Similarities between some web pages nowadays are not a rare sight. All resemblances though shouldn’t be put in the same category. Just as some of them are a result of a targeted imitation of a competitor’s website, others are similar by necessity, and those similarities can’t be overcome without significantly damaging the site’s functionality. Wherein lies the difference between both cases?
This issue was the focus of the Supreme Administrative Court’s (SAC) ruling from the beginning of this year, which confirmed a ruling of the Commission for Protection of Competition (CPC). The case is about two companies in the market for online reservation systems for bars, clubs, and restaurants. The alleged prohibited similarity ended up not being proven, and the similarities between the two websites were owed to functionality and by necessity due to the identical economic activity. How do the CPC and SAC detail the restriction of imitation and where do they draw out the distinction between allowed and forbidden resemblance?
More broadly, prohibited imitation, according to the law, can manifest itself either through the used domain, or through the outer appearance of the website. Such imitation can consist of identicalness or similarity and must be capable of misleading the consumer. Adding onto this, the identicalness or similarity must be identifiable without the help of specialized knowledge or skills. This condition is crucial, because potential visitors and consumers of websites are an unidentified and unrestricted sum and it can’t be expected of them to possess such knowledge or skills. In other words, the resemblance must be visible to the naked eye.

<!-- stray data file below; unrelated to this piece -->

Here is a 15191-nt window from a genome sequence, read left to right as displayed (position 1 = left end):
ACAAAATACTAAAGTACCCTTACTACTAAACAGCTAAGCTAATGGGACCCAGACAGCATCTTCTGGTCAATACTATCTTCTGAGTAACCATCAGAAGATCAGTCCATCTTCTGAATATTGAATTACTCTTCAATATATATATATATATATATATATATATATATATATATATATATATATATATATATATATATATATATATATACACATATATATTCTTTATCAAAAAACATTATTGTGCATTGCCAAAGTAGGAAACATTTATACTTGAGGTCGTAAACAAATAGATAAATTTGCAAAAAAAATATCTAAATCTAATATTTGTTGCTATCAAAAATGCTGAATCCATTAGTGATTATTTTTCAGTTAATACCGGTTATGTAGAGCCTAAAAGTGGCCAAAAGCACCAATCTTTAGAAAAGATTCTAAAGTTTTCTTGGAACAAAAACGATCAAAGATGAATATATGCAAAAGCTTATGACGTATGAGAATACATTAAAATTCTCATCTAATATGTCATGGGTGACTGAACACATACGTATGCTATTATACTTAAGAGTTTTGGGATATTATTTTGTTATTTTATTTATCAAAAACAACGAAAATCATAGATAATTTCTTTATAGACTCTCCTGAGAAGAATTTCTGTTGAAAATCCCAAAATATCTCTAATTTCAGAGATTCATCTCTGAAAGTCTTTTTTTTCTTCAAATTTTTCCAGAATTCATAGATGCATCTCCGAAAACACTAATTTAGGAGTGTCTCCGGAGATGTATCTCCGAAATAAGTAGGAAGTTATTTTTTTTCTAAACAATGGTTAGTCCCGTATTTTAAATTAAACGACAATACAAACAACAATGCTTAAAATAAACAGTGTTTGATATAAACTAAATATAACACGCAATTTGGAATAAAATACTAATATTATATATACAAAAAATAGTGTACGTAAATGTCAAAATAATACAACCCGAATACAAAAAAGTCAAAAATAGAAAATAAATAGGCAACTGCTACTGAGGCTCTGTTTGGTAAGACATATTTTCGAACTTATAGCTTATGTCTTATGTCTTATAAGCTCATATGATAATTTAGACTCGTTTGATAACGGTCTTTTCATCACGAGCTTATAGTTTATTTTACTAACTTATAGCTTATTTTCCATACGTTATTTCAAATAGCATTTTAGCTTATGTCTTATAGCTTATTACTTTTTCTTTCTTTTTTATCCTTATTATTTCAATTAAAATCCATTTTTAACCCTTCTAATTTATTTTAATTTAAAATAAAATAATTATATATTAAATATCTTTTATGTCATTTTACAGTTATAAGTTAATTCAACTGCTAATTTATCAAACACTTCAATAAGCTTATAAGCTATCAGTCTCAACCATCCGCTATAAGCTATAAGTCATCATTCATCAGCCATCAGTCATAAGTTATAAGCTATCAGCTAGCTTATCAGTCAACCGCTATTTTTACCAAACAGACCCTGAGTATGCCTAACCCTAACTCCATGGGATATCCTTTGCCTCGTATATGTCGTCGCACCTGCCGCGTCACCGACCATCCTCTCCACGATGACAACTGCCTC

With reference to the outer appearance of the web page, the CPC clarifies that it encompasses its design, along with visual elements of the interface, photos or other types of images, as well as placement of buttons and text.
Similar functionality due to like in this case, identical economic activity carried out by both companies, inevitably reflects on core elements of the site. For example, in this legal dispute, such similarities would be the presence of bars to fill out the type of establishment, date and time of the preferred reservation, number of people, as well as options to separate establishments by category. There isn’t a focus on imitating a competitor’s website, and these minimal resemblances constitute necessary elements, characteristic of the particular field of economic activity. But if, let’s say, the above outlined bars with functional nature were portrayed in the same order and with the same design, then the outcome would likely be different.
Unlike these elements though, resemblances in the selected pictures for the web page, their general placement on the page along with different buttons and text (size, font, etc.), the general color palette of the site, would fall under the scope of the restriction. That is the case because the totality of these elements’ placement and their outer appearance does not in any way make up a necessary condition for the functioning of a competitive web page in this particular field of economic activity.
To sum up, similarities that are generated by the purely functional aspect of a website can’t be counted as a prohibited imitation of a competitor’s site. Only elements that contribute to the visual impact and don’t have any relation to the different functions being offered must be individualized by the respective merchant, so they don’t mislead the consumer about whether he’s stumbled upon the website of a competitor.